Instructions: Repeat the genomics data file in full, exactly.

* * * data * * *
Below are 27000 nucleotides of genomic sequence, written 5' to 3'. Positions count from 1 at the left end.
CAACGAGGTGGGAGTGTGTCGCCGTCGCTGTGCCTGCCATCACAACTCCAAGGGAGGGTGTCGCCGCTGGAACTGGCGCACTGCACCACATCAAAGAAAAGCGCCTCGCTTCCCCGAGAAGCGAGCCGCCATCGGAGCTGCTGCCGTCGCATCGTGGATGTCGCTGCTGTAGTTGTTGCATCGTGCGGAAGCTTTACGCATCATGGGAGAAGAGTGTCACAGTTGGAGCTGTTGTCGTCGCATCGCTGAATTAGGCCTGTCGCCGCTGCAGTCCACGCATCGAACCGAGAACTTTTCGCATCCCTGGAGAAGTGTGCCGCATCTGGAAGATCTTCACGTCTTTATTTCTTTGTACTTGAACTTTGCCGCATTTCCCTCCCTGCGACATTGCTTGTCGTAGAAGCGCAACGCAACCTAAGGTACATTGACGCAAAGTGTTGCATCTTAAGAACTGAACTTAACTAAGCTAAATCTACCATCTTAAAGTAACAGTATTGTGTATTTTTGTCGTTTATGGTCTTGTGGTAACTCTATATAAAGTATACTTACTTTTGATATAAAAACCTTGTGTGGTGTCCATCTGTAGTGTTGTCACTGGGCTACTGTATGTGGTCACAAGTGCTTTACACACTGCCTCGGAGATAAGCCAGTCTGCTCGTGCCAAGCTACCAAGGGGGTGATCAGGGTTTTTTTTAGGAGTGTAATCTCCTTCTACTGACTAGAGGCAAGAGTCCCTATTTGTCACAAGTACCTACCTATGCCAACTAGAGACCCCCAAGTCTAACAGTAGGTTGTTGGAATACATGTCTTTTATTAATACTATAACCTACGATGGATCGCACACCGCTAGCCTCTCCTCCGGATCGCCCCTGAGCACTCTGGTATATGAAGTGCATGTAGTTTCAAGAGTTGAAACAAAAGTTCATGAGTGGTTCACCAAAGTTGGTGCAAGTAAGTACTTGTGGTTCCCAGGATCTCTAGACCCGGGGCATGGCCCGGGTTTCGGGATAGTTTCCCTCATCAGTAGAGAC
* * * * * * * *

Below are 27000 nucleotides of genomic sequence, written 5' to 3'. Positions count from 1 at the left end.
CAACGAGGTGGGAGTGTGTCGCCGTCGCTGTGCCTGCCATCACAACTCCAAGGGAGGGTGTCGCCGCTGGAACTGGCGCACTGCACCACATCAAAGAAAAGCGCCTCGCTTCCCCGAGAAGCGAGCCGCCATCGGAGCTGCTGCCGTCGCATCGTGGATGTCGCTGCTGTAGTTGTTGCATCGTGCGGAAGCTTTACGCATCATGGGAGAAGAGTGTCACAGTTGGAGCTGTTGTCGTCGCATCGCTGAATTAGGCCTGTCGCCGCTGCAGTCCACGCATCGAACCGAGAACTTTTCGCATCCCTGGAGAAGTGTGCCGCATCTGGAAGATCTTCACGTCTTTATTTCTTTGTACTTGAACTTTGCCGCATTTCCCTCCCTGCGACATTGCTTGTCGTAGAAGCGCAACGCAACCTAAGGTACATTGACGCAAAGTGTTGCATCTTAAGAACTGAACTTAACTAAGCTAAATCTACCATCTTAAAGTAACAGTATTGTGTATTTTTGTCGTTTATGGTCTTGTGGTAACTCTATATAAAGTATACTTACTTTTGATATAAAAACCTTGTGTGGTGTCCATCTGTAGTGTTGTCACTGGGCTACTGTATGTGGTCACAAGTGCTTTACACACTGCCTCGGAGATAAGCCAGTCTGCTCGTGCCAAGCTACCAAGGGGGTGATCAGGGTTTTTTTTAGGAGTGTAATCTCCTTCTACTGACTAGAGGCAAGAGTCCCTATTTGTCACAAGTACCTACCTATGCCAACTAGAGACCCCCAAGTCTAACAGTAGGTTGTTGGAATACATGTCTTTTATTAATACTATAACCTACGATGGATCGCACACCGCTAGCCTCTCCTCCGGATCGCCCCTGAGCACTCTGGTATATGAAGTGCATGTAGTTTCAAGAGTTGAAACAAAAGTTCATGAGTGGTTCACCAAAGTTGGTGCAAGTAAGTACTTGTGGTTCCCAGGATCTCTAGACCCGGGGCATGGCCCGGGTTTCGGGATAGTTTCCCTCATCAGTAGAGAC